Revolymer’s expertise in polymer chemistry has brought non-stick, biodegradable chewing gum to the mass market
Polymer chemists at Revolymer, just inside the Welsh border, near Chester, UK, have spent the last few years creating, testing and marketing a new kind of chewing gum. One that doesn’t stick to your clothes, or to the pavement. Now in thousands of stores across the US, Rev7 biodegradable chewing gum is set to hit Europe in mid 2012. But the team at Revolymer aren’t stopping there - based on the same technology, nicotine and dental gums are on the way, and cosmetics look set to follow.
Starting as a university spin-out, Revolymer is now a company with 40 staff and a whole raft of clever applications for its amphiphilic polymers. The chewing gum, originally developed by polymer chemist Terry Cosgrove in his lab at the University of Bristol, UK, is based on a comb-structured copolymer containing water-soluble poly(ethylene glycol) attached to an oil-soluble polyisoprene chain (Chemistry World, October 2010, p4). This clever combination of properties gives the gum its unique non-stick appeal and, unlike other chewing gum, Rev7 can also absorb water, which helps it degrade.
As it turns out, this ability to retain water also results in a longer lasting flavour and chew - two aspects that emerged from tasting panels. In the company’s nicotine gum, only commercialised in Canada so far, the polymers also help release nicotine more slowly. ‘What we discovered was that the same polymer interacts with all sorts of other materials, including nicotine, so it can act as a way of controlling the delivery,’ says Cosgrove. ‘So that’s just built straight onto the chemistry we already had.’
It was the versatility of Cosgrove’s polymers that piqued the interest of Roger Pettman, now chief executive, back in 2004. A mutual contact at the University of Bristol put the two in touch and, by spooky coincidence, both happened to be in Florida at the same time, where they met for lunch. Pettman, an organic chemist by training with an impressive background in commercialisation technology, immediately saw the potential and took the lead in setting up the business.
‘Roger Pettman’s really brought this whole team of people together,’ says Cosgrove. ‘A lot of academics that I come across trying to set up their own companies are trying to do it on their own and it’s a mistake - you need a real professional.’ Pettman had spent 12 years with Shell as business development manager for fine chemicals and co-founded ChiRex, which was bought by speciality chemicals company Rhodia for $550 million (£350 million) in 2000.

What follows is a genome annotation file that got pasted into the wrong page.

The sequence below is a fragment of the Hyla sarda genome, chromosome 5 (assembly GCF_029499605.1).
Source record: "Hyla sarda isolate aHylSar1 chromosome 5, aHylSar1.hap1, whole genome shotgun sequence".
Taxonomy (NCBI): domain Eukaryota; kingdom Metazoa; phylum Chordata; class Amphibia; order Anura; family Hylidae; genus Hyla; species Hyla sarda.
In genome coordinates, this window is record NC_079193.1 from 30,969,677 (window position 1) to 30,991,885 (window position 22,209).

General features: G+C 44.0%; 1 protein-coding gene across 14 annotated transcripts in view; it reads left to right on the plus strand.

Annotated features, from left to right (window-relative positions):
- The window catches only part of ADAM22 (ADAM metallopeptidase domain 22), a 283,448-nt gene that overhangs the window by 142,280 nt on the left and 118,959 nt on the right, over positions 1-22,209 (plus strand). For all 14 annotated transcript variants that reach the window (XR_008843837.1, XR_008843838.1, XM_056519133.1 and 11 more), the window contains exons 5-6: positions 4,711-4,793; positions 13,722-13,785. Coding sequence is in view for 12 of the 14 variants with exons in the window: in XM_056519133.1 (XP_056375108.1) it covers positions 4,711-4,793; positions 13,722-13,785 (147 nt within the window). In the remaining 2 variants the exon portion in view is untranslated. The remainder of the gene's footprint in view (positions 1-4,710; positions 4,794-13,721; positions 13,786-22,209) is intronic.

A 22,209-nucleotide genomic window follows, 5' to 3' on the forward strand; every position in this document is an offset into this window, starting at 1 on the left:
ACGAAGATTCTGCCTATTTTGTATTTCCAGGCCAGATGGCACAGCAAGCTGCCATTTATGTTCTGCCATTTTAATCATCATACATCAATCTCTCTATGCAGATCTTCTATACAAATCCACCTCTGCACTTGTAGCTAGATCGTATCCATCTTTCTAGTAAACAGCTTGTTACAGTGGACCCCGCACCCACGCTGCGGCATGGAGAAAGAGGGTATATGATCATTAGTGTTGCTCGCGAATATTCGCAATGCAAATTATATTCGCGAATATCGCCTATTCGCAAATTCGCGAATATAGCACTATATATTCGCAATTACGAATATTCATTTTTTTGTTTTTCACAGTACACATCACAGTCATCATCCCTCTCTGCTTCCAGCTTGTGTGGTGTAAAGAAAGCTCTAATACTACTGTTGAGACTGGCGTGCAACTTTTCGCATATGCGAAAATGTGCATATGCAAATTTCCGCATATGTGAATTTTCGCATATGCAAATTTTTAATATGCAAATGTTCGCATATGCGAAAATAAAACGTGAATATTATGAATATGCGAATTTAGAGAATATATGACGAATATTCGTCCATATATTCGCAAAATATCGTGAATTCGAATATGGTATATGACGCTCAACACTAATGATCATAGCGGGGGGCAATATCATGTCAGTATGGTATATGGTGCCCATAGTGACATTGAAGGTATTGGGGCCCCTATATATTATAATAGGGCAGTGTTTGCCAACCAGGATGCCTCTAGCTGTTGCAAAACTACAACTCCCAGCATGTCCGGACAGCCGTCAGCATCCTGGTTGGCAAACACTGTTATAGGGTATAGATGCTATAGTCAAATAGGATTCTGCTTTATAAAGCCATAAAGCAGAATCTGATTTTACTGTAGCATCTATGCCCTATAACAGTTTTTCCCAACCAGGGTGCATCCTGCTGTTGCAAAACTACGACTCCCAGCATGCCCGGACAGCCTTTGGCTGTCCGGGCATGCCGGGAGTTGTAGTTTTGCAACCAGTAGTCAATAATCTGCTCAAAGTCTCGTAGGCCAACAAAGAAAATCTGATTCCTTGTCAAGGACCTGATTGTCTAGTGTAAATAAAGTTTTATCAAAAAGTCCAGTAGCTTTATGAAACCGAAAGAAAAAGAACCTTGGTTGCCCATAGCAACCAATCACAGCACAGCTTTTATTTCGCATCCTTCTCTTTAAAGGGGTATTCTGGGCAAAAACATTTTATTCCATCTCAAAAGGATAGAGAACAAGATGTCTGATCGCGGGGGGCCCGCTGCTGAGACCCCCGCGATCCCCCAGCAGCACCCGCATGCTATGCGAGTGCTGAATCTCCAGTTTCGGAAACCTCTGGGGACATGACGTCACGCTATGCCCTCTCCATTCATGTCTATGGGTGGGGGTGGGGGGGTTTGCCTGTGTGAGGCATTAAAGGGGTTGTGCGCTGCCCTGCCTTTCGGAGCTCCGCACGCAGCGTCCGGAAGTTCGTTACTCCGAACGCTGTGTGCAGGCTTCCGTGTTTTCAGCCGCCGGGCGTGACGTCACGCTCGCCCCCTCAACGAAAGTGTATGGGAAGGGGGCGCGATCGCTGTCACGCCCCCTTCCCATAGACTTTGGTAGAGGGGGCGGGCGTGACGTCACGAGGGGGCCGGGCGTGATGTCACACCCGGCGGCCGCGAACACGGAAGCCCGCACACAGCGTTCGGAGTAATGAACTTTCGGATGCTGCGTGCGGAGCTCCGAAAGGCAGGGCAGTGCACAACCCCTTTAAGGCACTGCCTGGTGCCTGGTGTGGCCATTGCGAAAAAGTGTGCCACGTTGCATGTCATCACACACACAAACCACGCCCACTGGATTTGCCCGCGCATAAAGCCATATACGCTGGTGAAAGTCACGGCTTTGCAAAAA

Under Pettman’s leadership, Revolymer garnered support from the Welsh government. For his part, Pettman says being able to pitch a portfolio of different applications made for an attractive investment. ‘I think people liked the fact that it was a portfolio approach; if one [application area] didn’t work then there were others down the line without huge hurdles on the regulatory side,’ he says.
Expanding the brand
According to Pettman, Revolymer is currently in a consolidation phase, focusing on generating revenue from the sale of Rev7 and, in the short term, becoming profitable. But there’s also an active pipeline. Future products include a range of moisture-retaining lipsticks and lip balms, and one of the company’s younger chemists, Rob Finch, is working on the commercialisation of a new gum designed to deal with the unpleasant problem of bad breath.
‘It’s basically an anti-halitosis gum. It’s got these proteins that combat the bacteria in your mouth that produce the volatile sulfur compounds that cause bad breath. So I’ve taken a product management role on that, and it’s about bringing together the R&D side, the commercial side, as well as making sure it meets all the regulatory aspects,’ says Finch. Fresh out of a chemistry degree at the University of Manchester, UK, Finch is on a steep learning curve when it comes to business, he says, but relishing the opportunity to get stuck in.
Cosgrove has learned a few things about business too. ‘All my research in the last 30 years has been supported by industry in one way or another, but this is right at the coalface and that’s been a wake up call,’ he says. ‘If you do research with a big company, you can be a small cog helping a project along, whereas with a small company, you’ve got to be selling something quickly to keep in business.’ As chief scientific officer, his job is now akin to being a consultant. Although he still works part-time in his academic role in Bristol, he’s proud to have seen Revolymer’s success in transitioning from a university company to a fully fledged commercial endeavour.